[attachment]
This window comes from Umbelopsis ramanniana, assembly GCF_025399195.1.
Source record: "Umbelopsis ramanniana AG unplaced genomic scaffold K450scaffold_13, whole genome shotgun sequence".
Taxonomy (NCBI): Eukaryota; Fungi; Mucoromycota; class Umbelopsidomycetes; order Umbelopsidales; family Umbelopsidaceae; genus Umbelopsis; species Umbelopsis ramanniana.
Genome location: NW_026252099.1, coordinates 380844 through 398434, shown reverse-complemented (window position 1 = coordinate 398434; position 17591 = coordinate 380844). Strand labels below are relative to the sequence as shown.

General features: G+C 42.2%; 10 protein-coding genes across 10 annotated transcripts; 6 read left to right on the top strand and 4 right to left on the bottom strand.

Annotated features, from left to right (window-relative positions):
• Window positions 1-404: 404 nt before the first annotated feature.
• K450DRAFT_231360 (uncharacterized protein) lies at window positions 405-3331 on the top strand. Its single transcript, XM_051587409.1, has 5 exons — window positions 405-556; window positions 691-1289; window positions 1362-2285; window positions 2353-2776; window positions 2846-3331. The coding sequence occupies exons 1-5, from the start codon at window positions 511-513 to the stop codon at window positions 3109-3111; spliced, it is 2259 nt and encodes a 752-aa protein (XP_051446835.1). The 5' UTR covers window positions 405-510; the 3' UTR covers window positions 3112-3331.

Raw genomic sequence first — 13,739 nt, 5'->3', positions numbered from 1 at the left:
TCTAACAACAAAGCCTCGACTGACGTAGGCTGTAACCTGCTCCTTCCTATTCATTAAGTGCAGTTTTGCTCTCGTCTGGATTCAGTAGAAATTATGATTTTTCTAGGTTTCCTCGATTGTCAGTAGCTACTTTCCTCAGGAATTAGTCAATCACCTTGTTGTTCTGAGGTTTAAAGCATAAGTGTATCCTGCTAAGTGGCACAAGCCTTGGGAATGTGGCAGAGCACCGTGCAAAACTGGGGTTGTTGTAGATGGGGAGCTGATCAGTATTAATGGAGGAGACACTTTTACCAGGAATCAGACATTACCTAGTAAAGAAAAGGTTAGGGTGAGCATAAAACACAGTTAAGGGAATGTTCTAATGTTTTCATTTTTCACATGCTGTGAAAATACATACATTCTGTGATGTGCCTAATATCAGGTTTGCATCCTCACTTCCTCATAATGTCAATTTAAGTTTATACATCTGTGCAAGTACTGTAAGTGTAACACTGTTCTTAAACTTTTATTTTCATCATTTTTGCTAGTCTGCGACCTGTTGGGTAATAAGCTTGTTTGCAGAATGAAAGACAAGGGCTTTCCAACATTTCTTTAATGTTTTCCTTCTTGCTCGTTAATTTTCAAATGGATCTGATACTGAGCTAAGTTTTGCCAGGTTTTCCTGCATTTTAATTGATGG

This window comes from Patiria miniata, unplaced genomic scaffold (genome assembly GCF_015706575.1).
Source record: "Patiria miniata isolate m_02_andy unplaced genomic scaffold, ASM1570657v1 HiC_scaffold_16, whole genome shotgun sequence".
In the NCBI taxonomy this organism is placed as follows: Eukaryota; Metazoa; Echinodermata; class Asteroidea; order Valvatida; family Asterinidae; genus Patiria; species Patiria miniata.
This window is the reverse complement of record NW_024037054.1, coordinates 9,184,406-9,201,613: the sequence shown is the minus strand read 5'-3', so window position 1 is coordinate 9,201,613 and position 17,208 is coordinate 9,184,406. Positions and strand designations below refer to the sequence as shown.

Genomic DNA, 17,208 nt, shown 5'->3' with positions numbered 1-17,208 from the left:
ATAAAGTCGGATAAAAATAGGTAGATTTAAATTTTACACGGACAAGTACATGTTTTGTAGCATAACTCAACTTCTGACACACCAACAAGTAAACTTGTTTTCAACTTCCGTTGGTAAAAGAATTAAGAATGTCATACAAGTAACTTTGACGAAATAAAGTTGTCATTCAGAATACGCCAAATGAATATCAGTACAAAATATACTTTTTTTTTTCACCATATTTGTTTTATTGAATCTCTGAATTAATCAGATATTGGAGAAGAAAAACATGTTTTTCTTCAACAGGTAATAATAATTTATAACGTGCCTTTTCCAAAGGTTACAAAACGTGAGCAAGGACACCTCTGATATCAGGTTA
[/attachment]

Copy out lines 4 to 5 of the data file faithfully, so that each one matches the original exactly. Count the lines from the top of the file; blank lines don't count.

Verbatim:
Genome location: NW_026252099.1, coordinates 380844 through 398434, shown reverse-complemented (window position 1 = coordinate 398434; position 17591 = coordinate 380844). Strand labels below are relative to the sequence as shown.

General features: G+C 42.2%; 10 protein-coding genes across 10 annotated transcripts; 6 read left to right on the top strand and 4 right to left on the bottom strand.